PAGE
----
Should DJs Share Their Music?

| Read time: 3 mins
DJ etiquette Pro
Last updated 10 April, 2018

4353

sar_ts_ex_cd
Do you take steps to hide your song titles from others, or are you happy to share?

Should DJs share the titles and sources of their music with other DJs or with clubbers? Is it a surefire way to make other DJs hate you if you choose to cover your laptop screen or take other measures so other people can’t see the titles of your tunes when you’re DJing?

I’ve always been more than happy to let people see the titles of my music (in the “old days”, I’d often pass a record sleeve across the booth to show people what I was spinning), but I recently had a conversation with a DJ who’s the opposite, and who takes steps to stop this happening. This got me thinking not only about exactly why I am so enthusiastic about sharing the titles of my tracks, but also about why others don’t.

How he does it

This particular DJ told me about how in a venue where he plays, there are stairs behind the DJ booth, and people can peer in easily and see the DJ’s laptop screen – and that they often did when he was playing, for long periods of time and intrusively.

His solution was to use a 3M privacy filter on the laptop, that makes the screen impossible to view unless you’re looking at it straight on (businessmen use these so they can work on confidential matters on their laptops when, for instance, sat next to a stranger on a plane). He also mentioned “solutions” like the Serato DJ-AM Easter Egg, the modern equivalent of using blank paper cutouts over the labels in the centre of your records – something I occasionally observed DJs doing all those years ago.

Why I don’t do this

Personally I’ve never done this kind of thing, for lots of reasons. I think sharing your music with people who ask is friendly and helps you to build a fan base, which ultimately furthers your DJing career. But also I think that – on a deeper level – we ought to share song titles so other people can also own copies of tracks they love. Also, as I often ask DJs the titles of tracks myself, I feel it’s the least I can do in return.

Of course, nowadays people can just Shazam the more popular stuff, and at the other end of the spectrum, the stuff you really don’t want to share – for instance, your own unreleased mashups or productions – won’t be “Shazamable” anyway. But everything else? I am happy to make it easy for people to grab titles from me.

His argument, and my take on it

3M gold privacy filter
A laptop fitted with a 3M gold-coloured privacy filter, making it impossible to see what’s on the screen from an angle.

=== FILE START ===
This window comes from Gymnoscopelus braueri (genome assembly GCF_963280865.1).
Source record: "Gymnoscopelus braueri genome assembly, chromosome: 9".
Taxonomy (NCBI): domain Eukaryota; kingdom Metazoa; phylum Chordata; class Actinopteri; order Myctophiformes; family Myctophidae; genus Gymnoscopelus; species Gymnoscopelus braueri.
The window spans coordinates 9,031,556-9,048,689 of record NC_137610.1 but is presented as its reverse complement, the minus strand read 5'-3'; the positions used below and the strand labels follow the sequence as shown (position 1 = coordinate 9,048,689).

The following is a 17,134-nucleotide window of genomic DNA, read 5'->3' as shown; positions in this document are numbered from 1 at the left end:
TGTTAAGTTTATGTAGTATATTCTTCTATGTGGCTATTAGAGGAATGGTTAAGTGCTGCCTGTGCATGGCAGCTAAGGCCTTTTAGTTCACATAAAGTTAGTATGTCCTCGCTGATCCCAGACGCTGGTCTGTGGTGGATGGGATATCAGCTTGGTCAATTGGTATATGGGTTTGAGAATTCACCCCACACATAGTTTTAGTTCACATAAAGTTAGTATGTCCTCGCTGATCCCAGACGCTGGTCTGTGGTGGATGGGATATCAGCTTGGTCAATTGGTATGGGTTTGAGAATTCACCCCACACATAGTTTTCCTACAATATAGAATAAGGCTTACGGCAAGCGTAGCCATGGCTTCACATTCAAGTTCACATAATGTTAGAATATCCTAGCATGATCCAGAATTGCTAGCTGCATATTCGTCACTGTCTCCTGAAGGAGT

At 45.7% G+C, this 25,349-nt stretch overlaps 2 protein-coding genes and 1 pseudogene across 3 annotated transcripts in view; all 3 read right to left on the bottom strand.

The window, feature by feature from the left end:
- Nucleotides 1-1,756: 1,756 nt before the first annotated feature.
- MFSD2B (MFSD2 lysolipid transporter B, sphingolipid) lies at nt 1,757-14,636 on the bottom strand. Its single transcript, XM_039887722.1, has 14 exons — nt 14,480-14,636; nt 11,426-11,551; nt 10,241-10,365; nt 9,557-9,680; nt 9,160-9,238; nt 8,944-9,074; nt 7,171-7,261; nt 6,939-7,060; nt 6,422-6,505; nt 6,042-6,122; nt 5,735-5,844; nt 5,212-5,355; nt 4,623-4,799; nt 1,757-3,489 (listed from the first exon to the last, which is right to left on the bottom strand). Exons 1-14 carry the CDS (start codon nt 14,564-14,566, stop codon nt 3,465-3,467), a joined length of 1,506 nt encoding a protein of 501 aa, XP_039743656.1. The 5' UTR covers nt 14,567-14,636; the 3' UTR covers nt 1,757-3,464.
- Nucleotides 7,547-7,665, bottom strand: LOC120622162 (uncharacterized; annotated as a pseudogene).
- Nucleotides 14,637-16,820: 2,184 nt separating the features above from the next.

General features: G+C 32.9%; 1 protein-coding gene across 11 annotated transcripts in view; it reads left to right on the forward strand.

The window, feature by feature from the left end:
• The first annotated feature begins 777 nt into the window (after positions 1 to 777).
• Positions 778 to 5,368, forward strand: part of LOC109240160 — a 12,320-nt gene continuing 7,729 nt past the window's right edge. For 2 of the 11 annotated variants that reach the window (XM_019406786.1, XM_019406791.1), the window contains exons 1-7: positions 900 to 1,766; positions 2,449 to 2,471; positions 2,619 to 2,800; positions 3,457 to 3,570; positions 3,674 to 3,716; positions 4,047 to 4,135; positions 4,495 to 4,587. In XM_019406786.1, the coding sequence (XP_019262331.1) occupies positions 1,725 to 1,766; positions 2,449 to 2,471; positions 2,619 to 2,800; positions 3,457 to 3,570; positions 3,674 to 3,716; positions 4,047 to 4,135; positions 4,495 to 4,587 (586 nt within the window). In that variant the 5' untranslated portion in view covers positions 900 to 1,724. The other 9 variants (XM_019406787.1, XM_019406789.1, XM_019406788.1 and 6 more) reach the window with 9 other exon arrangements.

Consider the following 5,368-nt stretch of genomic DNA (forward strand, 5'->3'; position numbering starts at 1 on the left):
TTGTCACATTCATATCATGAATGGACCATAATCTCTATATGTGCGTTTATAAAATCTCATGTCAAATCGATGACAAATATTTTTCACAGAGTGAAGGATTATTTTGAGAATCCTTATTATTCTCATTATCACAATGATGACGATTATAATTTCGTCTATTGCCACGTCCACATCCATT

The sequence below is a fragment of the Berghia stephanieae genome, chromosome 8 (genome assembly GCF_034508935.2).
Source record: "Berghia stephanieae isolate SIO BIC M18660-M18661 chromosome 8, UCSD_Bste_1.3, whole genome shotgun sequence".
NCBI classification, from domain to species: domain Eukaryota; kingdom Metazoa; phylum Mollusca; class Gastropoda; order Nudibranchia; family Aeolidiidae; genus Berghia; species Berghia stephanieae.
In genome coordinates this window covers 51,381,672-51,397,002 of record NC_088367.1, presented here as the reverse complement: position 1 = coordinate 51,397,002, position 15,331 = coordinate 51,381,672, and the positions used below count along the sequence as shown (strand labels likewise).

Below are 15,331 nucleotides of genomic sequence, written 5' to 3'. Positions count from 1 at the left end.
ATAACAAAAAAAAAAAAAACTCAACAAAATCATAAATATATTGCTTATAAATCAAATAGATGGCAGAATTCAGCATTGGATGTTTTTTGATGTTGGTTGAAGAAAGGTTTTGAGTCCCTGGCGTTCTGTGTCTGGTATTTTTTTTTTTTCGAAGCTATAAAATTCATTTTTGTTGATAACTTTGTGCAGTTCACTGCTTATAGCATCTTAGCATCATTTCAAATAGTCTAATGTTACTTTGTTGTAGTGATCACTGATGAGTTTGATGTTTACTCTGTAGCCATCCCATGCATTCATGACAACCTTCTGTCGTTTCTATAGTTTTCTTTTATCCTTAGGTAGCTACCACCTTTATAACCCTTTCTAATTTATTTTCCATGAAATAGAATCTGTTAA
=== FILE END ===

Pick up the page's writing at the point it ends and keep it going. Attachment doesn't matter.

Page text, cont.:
However, the DJ I was discussing this with said he worked in a very competitive scene, and had had people photographing his open library on the screen, and even had a CD wallet stolen once only to hear his own mashups played back at him at a later date!

His argument against sharing was that “in the age of instant gratification fewer people want to want to invest the time to discover new music themselves”.

 

He told me that while he doesn’t take an unfriendly attitude (“if people were to ask I’d happily discuss it with them and point them in the right direction to find more”), he gets increasingly frustrated with people behaving this way having spent years of time and money building up his collection.

 

“DJing is as much about song selection as it is about beat matching and other technical elements,” he explained. “I do think the amount of time one takes to research and build their library is an important resource and if you’re dedicated to it then you deserve the competitive edge it might afford you. It should at least be up to you whether to share or not.

“I’d happily share one or two tracks with people who ask, but when someone essentially just wants the fruits of your labour without putting the time in themselves and is just train-spotting constantly that’s not on.”

 

I think he’s right there: Letting someone take all the details of big chunks of – or even your entire – library is not on. But for me, the biggest skills of a DJ is knowing how often and when to play tracks, and the magic of being led by, as well as leading, your crowd. These skills can’t be “given” to someone when you give them the titles of some of the music you choose to play – which is ultimately why I’m happy to do it.

What do you think?

I’m interested to know what you think. Have you ever hidden track titles or refused to tell someone the name of a tune? Do you get constantly hassled for the names of your tracks? Or have you asked a DJ the title of something only to be refused an answer? Overall, should DJs share details about their music with anyone who’s interested?

Please add your thoughts and experiences in the comments below.

Click here for your free DJ Gear and software guide